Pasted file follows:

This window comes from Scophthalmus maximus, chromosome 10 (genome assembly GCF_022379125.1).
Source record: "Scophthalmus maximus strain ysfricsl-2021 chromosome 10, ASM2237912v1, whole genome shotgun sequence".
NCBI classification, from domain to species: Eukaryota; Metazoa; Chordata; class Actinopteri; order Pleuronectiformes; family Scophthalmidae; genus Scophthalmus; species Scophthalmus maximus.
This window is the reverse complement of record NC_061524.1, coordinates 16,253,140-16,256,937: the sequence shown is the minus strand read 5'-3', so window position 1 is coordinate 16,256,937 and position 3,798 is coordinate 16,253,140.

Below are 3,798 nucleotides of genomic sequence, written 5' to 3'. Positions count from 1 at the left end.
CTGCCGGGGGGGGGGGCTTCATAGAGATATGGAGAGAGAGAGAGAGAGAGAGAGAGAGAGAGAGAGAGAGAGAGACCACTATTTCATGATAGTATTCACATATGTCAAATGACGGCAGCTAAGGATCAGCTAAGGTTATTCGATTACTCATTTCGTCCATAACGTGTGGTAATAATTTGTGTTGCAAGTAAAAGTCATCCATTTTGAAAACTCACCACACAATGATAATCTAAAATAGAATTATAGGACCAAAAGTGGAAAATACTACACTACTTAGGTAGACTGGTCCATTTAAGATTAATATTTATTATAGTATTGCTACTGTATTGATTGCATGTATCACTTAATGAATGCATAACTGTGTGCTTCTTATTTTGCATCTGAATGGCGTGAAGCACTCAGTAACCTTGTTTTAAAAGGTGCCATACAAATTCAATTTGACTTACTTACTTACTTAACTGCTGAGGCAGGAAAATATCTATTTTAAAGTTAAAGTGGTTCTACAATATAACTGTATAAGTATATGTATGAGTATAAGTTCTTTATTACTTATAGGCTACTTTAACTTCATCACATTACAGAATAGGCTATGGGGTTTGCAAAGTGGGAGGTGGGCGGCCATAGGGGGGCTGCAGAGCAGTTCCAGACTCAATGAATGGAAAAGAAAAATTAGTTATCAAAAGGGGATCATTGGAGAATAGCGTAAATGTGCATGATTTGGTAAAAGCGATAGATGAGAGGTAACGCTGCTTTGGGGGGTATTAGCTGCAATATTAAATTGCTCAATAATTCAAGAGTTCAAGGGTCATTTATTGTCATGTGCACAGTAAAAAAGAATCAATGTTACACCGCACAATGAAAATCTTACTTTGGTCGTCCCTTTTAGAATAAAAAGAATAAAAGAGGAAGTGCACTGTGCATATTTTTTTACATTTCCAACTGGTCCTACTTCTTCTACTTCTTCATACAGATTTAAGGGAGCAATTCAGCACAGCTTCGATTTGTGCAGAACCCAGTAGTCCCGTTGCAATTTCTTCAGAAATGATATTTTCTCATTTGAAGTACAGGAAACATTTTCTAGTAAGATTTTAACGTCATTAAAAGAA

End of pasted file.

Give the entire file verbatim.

This window comes from Scophthalmus maximus, chromosome 10 (genome assembly GCF_022379125.1).
Source record: "Scophthalmus maximus strain ysfricsl-2021 chromosome 10, ASM2237912v1, whole genome shotgun sequence".
NCBI classification, from domain to species: Eukaryota; Metazoa; Chordata; class Actinopteri; order Pleuronectiformes; family Scophthalmidae; genus Scophthalmus; species Scophthalmus maximus.
This window is the reverse complement of record NC_061524.1, coordinates 16,253,140-16,256,937: the sequence shown is the minus strand read 5'-3', so window position 1 is coordinate 16,256,937 and position 3,798 is coordinate 16,253,140.

Below are 3,798 nucleotides of genomic sequence, written 5' to 3'. Positions count from 1 at the left end.
CTGCCGGGGGGGGGGGCTTCATAGAGATATGGAGAGAGAGAGAGAGAGAGAGAGAGAGAGAGAGAGAGAGAGAGACCACTATTTCATGATAGTATTCACATATGTCAAATGACGGCAGCTAAGGATCAGCTAAGGTTATTCGATTACTCATTTCGTCCATAACGTGTGGTAATAATTTGTGTTGCAAGTAAAAGTCATCCATTTTGAAAACTCACCACACAATGATAATCTAAAATAGAATTATAGGACCAAAAGTGGAAAATACTACACTACTTAGGTAGACTGGTCCATTTAAGATTAATATTTATTATAGTATTGCTACTGTATTGATTGCATGTATCACTTAATGAATGCATAACTGTGTGCTTCTTATTTTGCATCTGAATGGCGTGAAGCACTCAGTAACCTTGTTTTAAAAGGTGCCATACAAATTCAATTTGACTTACTTACTTACTTAACTGCTGAGGCAGGAAAATATCTATTTTAAAGTTAAAGTGGTTCTACAATATAACTGTATAAGTATATGTATGAGTATAAGTTCTTTATTACTTATAGGCTACTTTAACTTCATCACATTACAGAATAGGCTATGGGGTTTGCAAAGTGGGAGGTGGGCGGCCATAGGGGGGCTGCAGAGCAGTTCCAGACTCAATGAATGGAAAAGAAAAATTAGTTATCAAAAGGGGATCATTGGAGAATAGCGTAAATGTGCATGATTTGGTAAAAGCGATAGATGAGAGGTAACGCTGCTTTGGGGGGTATTAGCTGCAATATTAAATTGCTCAATAATTCAAGAGTTCAAGGGTCATTTATTGTCATGTGCACAGTAAAAAAGAATCAATGTTACACCGCACAATGAAAATCTTACTTTGGTCGTCCCTTTTAGAATAAAAAGAATAAAAGAGGAAGTGCACTGTGCATATTTTTTTACATTTCCAACTGGTCCTACTTCTTCTACTTCTTCATACAGATTTAAGGGAGCAATTCAGCACAGCTTCGATTTGTGCAGAACCCAGTAGTCCCGTTGCAATTTCTTCAGAAATGATATTTTCTCATTTGAAGTACAGGAAACATTTTCTAGTAAGATTTTAACGTCATTAAAAGAA